fredthebear: Do read Renaud and Kahn's classic book "The Art of the Checkmate"! It has been reprinted in algebraic notation (abbreviated AN or FAN) for those who skip the joy of descriptive notation (abbreviated DN) books.
Keep in mind that many of the mating patterns in "The Art of the Checkmate" feature some of the all-time great finishes, so don't expect the book to be an easy cake walk. However, there are enough diagrams at the critical moment of the game to assist the determined reader.
"The Art of the Checkmate" is for knowledgeable intermediate level players who have prior experience solving tactics and combinations as well as replaying written tournament games of master players. It is often mislabeled as a beginners book.
Descriptive notation (DN) readers probably should read "How to Force Checkmate" by Fred Reinfeld first. It contains 300 diagrams of progressive checkmate puzzles in 1, 2, and 3 moves. Every puzzle ends in checkmate; it does not explain other aspects of chess as most of Reinfeld's books do. A beginner certainly cannot play like Dr. Tarrasch did in the game above, and is not ready to analyze in such a manner!
Algebraic notation (AN or FAN) readers should tackle "Checkmate for Children" by Kevin Stark and/or "How to Beat Your Dad at Chess" by Murray Chandler first. Don't let the titles fool you -- grown-ups will benefit from these training books because of the variety of patterns included. A.J. Gillam has a simpler, less colorful series of out-of-print tactics training books that are recommended if purchased at a discount. There are plenty of other good modern choices written in algebraic notation, but descriptive notation tends to be written for stronger club players and masters (unless Fred Reinfeld wrote it by himself).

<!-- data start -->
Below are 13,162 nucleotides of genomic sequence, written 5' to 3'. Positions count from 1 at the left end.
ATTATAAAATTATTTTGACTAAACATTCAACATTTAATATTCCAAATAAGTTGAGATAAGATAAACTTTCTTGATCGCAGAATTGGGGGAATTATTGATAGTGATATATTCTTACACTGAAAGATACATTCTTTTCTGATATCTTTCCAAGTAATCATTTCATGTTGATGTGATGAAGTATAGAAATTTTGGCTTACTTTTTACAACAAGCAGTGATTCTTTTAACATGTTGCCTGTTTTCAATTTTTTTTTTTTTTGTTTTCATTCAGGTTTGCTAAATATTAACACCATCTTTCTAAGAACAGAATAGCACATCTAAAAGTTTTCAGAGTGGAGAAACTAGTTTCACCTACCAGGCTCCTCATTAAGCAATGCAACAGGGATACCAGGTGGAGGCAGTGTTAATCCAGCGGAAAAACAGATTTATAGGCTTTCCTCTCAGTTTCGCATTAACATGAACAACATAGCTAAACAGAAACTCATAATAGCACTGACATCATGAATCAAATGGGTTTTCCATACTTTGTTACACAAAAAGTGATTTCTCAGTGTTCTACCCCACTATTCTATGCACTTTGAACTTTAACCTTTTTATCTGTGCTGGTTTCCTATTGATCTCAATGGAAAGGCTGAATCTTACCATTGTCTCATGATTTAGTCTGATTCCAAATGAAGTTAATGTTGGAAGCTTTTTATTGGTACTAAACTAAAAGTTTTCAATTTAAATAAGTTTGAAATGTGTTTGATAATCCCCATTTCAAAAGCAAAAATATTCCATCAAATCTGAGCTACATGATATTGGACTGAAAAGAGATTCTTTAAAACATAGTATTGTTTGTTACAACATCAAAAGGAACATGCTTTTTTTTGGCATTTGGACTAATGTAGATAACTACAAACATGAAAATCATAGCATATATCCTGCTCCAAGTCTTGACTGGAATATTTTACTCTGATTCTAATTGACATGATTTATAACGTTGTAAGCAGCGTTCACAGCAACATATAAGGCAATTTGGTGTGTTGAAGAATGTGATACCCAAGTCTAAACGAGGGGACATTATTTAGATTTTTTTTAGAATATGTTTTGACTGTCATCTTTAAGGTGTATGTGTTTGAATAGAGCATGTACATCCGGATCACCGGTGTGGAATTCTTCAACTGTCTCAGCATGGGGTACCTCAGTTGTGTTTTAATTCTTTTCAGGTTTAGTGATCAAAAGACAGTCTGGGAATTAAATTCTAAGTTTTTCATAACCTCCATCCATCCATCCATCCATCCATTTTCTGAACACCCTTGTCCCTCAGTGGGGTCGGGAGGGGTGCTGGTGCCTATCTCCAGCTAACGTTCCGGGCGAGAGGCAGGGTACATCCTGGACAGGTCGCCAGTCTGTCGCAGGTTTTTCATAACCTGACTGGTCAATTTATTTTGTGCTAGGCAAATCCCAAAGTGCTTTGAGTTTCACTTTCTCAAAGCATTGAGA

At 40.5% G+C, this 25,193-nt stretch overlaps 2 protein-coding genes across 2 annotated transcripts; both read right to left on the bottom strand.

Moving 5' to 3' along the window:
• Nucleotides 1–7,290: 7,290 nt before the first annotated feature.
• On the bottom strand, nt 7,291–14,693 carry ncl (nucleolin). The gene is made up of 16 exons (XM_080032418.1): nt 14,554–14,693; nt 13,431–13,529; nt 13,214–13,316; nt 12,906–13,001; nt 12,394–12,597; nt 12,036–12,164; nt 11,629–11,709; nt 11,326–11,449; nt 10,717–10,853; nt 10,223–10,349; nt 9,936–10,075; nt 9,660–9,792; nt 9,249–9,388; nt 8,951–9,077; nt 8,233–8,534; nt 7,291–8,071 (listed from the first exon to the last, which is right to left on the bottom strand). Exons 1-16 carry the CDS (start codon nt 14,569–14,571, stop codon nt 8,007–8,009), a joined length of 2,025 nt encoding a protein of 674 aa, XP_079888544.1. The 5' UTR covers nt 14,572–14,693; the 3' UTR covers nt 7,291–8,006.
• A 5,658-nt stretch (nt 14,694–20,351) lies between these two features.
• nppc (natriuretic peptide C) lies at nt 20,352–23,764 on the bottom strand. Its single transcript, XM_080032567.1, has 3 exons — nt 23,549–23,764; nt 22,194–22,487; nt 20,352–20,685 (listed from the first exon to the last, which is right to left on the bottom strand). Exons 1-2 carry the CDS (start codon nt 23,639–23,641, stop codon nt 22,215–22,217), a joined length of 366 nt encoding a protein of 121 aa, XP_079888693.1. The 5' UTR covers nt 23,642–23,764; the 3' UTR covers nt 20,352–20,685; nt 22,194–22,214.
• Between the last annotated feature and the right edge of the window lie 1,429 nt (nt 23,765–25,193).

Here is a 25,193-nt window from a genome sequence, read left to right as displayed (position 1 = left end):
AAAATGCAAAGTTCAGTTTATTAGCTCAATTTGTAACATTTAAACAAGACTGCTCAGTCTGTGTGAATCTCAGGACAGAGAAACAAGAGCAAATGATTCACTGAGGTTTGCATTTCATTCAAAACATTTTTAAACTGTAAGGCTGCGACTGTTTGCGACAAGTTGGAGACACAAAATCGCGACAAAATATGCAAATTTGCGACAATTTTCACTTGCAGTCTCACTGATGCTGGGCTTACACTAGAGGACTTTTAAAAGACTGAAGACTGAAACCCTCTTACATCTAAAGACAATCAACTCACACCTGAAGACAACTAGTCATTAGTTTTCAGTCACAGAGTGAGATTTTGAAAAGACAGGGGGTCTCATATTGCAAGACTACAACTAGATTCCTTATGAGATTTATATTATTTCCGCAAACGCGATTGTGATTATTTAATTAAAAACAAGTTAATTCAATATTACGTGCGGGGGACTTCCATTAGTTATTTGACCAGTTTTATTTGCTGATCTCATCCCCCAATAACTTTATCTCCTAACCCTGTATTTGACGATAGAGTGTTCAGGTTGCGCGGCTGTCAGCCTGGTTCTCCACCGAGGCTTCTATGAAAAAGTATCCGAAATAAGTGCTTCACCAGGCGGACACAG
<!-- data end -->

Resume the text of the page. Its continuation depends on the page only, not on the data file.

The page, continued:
ALL beginners eleven years or older (or any adult player who knows the moves and rules but is struggling to improve) should read the best seller "Bobby Fischer Teaches Chess". It asks only one question per page and uses stars and arrows instead of notation for simplicity. Read BFTC again and again until the student can answer each puzzle correctly. There's no point to study much of anything else until BFTC becomes easy for the student to solve. After reading BFTC 3 or 4 times, perhaps 5 or 6 times if necessary, from cover to cover, the reader will be instilled with confidence as they learn to accurately solve the checkmate puzzles. In fact, re-reading any chess book is generally good advice. Unfortunately, other chess books about Bobby Fischer are too advanced for beginners.
It's better to read a chess book that is too easy but enjoyable than a book that is too difficult to comprehend. Furthermore, don't let the cover title fool you! "Basic" or "Fast" on the cover does not always mean basic/fast reading inside. In general, the new chess student needs plenty of stimulating pictures/diagrams and shorter sentences/paragraphs.